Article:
This single-channel 100-watt amp can be split into 50-watt stereo. It features 21 unique amp models and 46 built-in studio quality digital effects. Continue reading “Mustang GT 100 – Fender’s 100W 1×12 Guitar Combo Amplifier”
Telecaster FAQ 1 – Which Fender Telecaster is the best?
There are many models of the Fender Telecaster, and there are just as many types of players that will argue over which particular model is the best so the answer is entirely subjective. Continue reading “Telecaster FAQ – Frequently Asked Questions about the Fender Telecaster”
Purple Haze was written by Jimi Hendrix in 1967 for the record “Are You Experienced.” This was the first single by The Jimi Hendrix Experience that was written by the band. An earlier single titled “Hey Joe” was (possibly) written by Billy Roberts, but Purple Haze became an instant hit and introduced the world to Jimi’s amazing playing, inventiveness, and psychedelic imagery. We can hear Jimi’s Fuzz Face and Octavia pedals in this song, in addition to tricks such as the way he recorded some of his guitar at a slower speed so that when he played it back at normal speed it produced very high notes not otherwise possible on the guitar.
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Voodoo Child (Slight Return), by Jimi Hendrix. Voodoo Child was recorded in 1968 for the record Electric Ladyland and it has become one of his most popular songs. Both songs are said to have evolved from the song Catfish Blues, which Jimi played regularly, to honor Muddy Waters.
Key And Scale
E Minor Aeolian is used for the bulk of the song. E Minor Aeolian is a mode of the G Major scale and it is one from which both the Pentatonic and the Blues scales are created. Jimi uses the Blues scale for all of his playing in this song.
E Minor Aeolian = E, F# ,G, A, B, C, D,
G Major = G, A, B, C, D, E, F#, G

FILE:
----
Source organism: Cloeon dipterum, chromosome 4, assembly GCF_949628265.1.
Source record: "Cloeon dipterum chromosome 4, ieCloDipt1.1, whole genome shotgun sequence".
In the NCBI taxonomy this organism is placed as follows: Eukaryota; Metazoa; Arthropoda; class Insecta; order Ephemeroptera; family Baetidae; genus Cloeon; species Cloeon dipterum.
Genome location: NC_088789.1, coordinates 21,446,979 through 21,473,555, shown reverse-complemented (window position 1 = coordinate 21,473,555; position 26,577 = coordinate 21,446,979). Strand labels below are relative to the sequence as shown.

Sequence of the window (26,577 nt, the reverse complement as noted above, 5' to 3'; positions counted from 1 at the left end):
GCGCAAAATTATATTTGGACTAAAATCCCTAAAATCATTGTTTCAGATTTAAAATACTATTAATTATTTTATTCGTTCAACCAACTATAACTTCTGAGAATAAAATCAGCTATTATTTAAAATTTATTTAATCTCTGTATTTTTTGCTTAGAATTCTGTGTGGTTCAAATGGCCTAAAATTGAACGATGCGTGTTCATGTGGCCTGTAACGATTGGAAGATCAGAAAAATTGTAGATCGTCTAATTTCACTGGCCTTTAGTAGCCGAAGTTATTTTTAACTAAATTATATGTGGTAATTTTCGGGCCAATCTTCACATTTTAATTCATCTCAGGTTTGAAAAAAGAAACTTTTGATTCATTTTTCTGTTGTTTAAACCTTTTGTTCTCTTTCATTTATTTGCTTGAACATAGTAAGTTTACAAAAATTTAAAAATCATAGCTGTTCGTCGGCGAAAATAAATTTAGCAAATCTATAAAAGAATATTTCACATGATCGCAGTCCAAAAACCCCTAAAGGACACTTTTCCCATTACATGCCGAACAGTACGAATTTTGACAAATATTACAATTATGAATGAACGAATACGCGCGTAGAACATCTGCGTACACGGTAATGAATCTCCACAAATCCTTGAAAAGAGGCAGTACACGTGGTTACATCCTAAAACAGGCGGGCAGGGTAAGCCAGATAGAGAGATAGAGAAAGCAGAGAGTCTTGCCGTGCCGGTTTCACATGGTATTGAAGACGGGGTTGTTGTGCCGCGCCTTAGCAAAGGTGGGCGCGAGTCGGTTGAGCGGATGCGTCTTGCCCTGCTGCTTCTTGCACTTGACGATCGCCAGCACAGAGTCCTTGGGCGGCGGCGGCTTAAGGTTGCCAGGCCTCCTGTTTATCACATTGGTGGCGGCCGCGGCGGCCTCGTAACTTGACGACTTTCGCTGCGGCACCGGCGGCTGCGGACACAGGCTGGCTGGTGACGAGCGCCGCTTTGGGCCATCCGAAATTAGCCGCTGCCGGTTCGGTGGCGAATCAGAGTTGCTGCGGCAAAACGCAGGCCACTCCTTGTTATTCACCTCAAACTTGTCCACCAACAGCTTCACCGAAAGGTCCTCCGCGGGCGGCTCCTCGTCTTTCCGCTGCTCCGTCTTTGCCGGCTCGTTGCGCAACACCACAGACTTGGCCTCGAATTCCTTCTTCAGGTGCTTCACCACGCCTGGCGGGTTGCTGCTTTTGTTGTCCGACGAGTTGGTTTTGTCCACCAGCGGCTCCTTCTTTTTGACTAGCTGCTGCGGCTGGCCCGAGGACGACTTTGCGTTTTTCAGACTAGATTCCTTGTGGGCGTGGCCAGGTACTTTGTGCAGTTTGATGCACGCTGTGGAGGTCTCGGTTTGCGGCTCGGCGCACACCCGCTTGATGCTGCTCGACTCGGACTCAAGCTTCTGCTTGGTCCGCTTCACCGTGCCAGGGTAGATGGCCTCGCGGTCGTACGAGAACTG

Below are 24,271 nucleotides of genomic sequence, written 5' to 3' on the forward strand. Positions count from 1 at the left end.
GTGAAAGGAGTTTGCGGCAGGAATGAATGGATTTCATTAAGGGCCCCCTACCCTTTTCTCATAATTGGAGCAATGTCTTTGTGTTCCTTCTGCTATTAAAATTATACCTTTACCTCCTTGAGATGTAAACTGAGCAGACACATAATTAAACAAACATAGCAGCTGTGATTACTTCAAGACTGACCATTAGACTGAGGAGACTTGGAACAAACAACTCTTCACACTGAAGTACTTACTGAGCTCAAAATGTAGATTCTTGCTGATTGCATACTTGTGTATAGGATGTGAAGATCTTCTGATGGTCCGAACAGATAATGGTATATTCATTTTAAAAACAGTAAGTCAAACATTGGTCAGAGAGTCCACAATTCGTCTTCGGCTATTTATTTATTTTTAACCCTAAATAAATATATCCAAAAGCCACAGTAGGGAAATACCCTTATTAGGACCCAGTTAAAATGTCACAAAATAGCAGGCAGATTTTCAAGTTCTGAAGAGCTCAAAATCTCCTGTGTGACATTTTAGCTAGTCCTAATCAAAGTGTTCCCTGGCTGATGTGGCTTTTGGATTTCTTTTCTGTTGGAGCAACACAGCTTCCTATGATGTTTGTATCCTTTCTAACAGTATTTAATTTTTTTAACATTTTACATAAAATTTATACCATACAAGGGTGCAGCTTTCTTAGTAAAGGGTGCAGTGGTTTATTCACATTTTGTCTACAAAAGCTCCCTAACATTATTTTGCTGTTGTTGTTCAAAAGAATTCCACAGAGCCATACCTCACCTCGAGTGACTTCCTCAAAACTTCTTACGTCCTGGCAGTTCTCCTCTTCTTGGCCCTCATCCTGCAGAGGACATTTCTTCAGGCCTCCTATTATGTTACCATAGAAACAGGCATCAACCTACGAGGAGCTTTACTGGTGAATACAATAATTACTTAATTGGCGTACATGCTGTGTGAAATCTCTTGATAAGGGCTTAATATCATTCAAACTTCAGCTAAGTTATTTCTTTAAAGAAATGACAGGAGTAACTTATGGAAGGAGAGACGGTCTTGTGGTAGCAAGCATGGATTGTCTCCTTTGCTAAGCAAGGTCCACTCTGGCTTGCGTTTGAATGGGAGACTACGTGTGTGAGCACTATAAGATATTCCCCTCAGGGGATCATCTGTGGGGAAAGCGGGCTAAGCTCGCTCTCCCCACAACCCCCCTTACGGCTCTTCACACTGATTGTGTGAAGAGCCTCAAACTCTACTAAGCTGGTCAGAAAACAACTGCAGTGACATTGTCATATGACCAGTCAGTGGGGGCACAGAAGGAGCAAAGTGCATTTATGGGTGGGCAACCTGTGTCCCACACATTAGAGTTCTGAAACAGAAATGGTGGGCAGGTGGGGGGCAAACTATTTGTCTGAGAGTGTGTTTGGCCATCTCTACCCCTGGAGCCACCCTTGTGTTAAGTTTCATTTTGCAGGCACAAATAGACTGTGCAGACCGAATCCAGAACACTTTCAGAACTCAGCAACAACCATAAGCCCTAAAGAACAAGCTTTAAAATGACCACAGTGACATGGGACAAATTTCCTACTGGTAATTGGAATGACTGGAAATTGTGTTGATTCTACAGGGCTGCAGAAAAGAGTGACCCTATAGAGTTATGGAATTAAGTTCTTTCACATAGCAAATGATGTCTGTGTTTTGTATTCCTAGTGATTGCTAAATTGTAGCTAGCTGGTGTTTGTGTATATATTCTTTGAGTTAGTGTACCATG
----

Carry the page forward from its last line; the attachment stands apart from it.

E Minor Pentatonic = E, G, A, B, D
E Minor Blues = E, G, A, A#, B, D
Continue reading “Voodoo Child by Jimi Hendrix – How to Play”
The Seven-Sound Strat Modification is an easy mod that you can make to your guitar to give you more tone versatility, and despite its name, you can make this mod on any type of guitar that has three pickups and a five-way switch.
The five-way switch gives Strat players plenty of versatility in tone. Position 1 is the Bridge pickup, Position 2 is Bridge + Middle, Position 3 is just the Middle pickup, Position 4 is Middle + Neck, and Position 5 is Neck. What the five-way switch does not provide is a way to select the Bridge + Neck pickup, or a way to select all three pickups at once. This is exactly what the Seven-Sound Strat Mod (also sometimes referred to as the Gilmour mod) provides for us.
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It’s hard to believe that Fender Texas Specials just celebrated their 20th anniversary. They first made their debut in January 1992 as the stock pickups in the Stevie Ray Vaughan Stratocaster. Not too long after, they became available as a standalone product. SInce then, they have become quite popular.
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Can you please tell me the what’s and hows of the claw mounting screws on the tail of the bridge? That is, when you’re putting a screw in and the thread of the screw is facing the neck and the head of the guitar, and the head of the screw is facing the rear of the body. I have some adjusting to make with the action and need to adjust each string to the curvature of the neck. I have a pretty clear understanding of how to do this, but have not yet gotten the idea of the claw mounting screws mentioned. Continue reading “Reader Question: Strat Bridges and Claw Mounting Screws”
I’ll admit that I really resisted this stuff, I really really did. In principal, it just goes against everything I believe in. But then again, when the “Frying Pan” guitar was first put out by Rickenbacker, I’m sure it was met with the same disdain. Same for the solid body electric, the Flying-V, The Explorer, the Parker Fly, etc. So, I decided to lighten up and just try the Cyber Twin SE, and as it turns out, there’s a lot to enjoy.
Continue reading “Fender Cyber Twin SE Amplifier”